UC Merced announced former President Jimmy Carter will visit the campus May 3 to deliver the keynote address at a National Parks Institute seminar on the management of parks and protected lands.
Carter will speak as part of an 11-day leadership program for senior executives in the field of park and public land management from around the world. His talk will focus on critical federal legislation (the Alaska National Interest Lands Conservation Act) that he signed into law during his presidency in 1980, the university said in a news release.
"The opportunity for park leaders from around the world to hear from President Carter on the establishment of the Alaska National Interest Lands Conservation Act offers a spectacular learning opportunity," said Steve Shackelton, former Yosemite National Park chief ranger and National Park Service associate director for visitor and resource protection. "His vision in setting aside almost 80 million acres of public lands in 1980 offers a unique case study about organizational change within the National Park Service."
In the 29 years since the end of his presidential service, Carter has been active in a wide variety of national and global issues dealing with conservation, public policy, human rights and conflict resolution, the release continued.
In 2002, he was awarded the Nobel Peace Prize for his lifetime achievements in the areas of international peace, human rights, democracy and economic and social development.
"UC Merced is deeply honored to welcome President Carter to our campus in May," said Steve Kang, UC Merced chancellor. "In his attitude and in his actions, he exemplifies extraordinary human qualities of compassion, determination, leadership and humility that are critically needed in our global society. This will be a great day for a young campus that strives to teach these same qualities to the future leaders of our state, our nation and the world."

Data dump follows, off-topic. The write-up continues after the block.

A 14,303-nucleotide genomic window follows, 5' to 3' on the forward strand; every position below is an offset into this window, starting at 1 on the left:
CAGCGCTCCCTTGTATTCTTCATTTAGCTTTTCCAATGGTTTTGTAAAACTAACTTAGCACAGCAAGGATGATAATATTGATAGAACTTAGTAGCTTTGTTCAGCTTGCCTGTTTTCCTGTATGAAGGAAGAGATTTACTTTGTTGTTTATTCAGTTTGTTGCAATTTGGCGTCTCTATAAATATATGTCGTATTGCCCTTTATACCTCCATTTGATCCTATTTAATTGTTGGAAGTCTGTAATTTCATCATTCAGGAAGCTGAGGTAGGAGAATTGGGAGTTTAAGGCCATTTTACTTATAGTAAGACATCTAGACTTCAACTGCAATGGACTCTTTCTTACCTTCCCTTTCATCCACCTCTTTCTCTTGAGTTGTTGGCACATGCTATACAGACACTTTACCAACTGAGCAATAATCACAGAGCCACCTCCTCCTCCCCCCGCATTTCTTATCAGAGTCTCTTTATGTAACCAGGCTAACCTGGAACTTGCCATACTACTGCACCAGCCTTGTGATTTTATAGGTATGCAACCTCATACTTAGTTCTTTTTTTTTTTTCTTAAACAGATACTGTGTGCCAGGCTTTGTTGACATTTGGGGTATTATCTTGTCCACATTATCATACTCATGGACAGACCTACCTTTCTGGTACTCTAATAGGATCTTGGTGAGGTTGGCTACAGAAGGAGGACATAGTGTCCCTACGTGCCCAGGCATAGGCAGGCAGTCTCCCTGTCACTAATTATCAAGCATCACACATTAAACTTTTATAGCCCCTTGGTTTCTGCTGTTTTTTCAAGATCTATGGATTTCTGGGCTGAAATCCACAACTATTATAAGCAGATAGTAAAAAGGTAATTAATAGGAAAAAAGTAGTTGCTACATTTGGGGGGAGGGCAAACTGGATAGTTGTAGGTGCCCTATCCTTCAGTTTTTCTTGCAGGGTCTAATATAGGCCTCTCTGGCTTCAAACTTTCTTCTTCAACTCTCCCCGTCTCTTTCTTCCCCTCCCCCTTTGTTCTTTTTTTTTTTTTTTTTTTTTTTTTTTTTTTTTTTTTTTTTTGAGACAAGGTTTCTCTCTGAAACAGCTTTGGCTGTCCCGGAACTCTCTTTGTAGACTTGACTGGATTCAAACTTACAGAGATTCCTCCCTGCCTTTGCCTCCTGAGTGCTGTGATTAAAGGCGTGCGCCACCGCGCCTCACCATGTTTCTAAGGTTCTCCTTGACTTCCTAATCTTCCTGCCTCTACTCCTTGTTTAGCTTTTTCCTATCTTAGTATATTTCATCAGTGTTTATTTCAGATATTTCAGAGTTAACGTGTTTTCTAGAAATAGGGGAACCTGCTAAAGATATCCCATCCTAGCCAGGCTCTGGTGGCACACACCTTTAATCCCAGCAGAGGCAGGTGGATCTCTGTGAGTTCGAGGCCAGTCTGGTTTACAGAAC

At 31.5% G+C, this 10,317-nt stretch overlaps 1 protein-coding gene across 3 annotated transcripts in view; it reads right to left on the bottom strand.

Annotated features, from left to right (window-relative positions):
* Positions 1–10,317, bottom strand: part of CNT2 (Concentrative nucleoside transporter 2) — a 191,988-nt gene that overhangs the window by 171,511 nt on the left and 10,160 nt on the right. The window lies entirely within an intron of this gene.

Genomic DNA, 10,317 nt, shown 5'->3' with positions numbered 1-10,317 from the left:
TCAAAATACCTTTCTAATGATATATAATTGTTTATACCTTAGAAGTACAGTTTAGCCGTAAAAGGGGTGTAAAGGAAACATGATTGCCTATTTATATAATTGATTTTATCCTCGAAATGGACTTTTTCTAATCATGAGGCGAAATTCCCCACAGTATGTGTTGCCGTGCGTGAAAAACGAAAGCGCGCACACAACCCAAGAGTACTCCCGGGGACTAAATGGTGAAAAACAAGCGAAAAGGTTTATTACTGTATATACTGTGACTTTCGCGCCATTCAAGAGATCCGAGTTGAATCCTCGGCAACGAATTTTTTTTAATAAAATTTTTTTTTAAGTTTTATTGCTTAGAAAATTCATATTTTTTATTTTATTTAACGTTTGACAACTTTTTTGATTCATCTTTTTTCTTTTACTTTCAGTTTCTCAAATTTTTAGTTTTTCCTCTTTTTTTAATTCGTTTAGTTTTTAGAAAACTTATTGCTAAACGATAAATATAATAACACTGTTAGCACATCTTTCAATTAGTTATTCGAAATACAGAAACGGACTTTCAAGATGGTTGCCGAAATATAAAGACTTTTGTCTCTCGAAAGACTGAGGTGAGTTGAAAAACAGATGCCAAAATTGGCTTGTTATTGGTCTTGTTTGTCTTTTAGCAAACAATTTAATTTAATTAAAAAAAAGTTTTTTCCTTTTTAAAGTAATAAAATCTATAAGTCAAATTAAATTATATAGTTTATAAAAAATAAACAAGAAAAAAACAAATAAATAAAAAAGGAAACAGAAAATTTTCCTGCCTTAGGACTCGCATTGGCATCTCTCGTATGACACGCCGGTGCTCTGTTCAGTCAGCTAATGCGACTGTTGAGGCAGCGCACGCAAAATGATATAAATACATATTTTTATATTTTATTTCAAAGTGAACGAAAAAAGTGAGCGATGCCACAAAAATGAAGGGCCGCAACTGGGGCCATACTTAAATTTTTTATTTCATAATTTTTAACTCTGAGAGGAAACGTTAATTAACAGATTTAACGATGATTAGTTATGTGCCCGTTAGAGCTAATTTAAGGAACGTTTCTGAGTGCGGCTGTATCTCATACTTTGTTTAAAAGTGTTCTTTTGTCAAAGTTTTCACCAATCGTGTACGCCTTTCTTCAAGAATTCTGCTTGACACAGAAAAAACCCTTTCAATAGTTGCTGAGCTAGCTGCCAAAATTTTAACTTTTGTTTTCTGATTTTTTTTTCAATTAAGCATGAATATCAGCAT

The National Parks Institute is a collaborative venture of UC Merced and the National Park Service that provides management development curriculum for park and public land managers, promotes scientific research in parks, fosters stewardship and promotes and develops environmentally sustainable resource management practices. It was introduced by Congress in 2003 under legislation (HR 1289) sponsored by California congressmen George Radanovich, R-Mariposa, and Dennis Cardoza, D-Merced.
The NPI Executive Leadership Seminar begins April 27 at the Institute of the Golden Gate in San Francisco, moves to UC Merced May 3 and concludes with several days in Yosemite National Park. Limited to 30 participants, the sessions aren't open to the public.
In addition to Carter, confirmed speakers for the seminar include Roger C. Bales, director, UC Merced Sierra Nevada Research Institute; Ruth Coleman, director of California State Parks; Jack Dangermond, founder, Environmental Systems Research Institute; Roger Kennedy, director, National Parks Service (1993-1997); Charles A. O'Reilly, professor, Stanford Graduate School of Business; David Sibbet, president and founder, Grove Consultants International; Sam Traina, vice chancellor for research and dean of graduate studies, UC Merced; and UC Merced professors Maurizio Forte, Teenie Matlock and Anthony Westerling.
Carter is the second major figure with White House connections to visit the newest campus in the University of California system. In May 2009, first lady Michelle Obama delivered the keynote address at commencement exercises for UC Merced's first four-year class of graduates.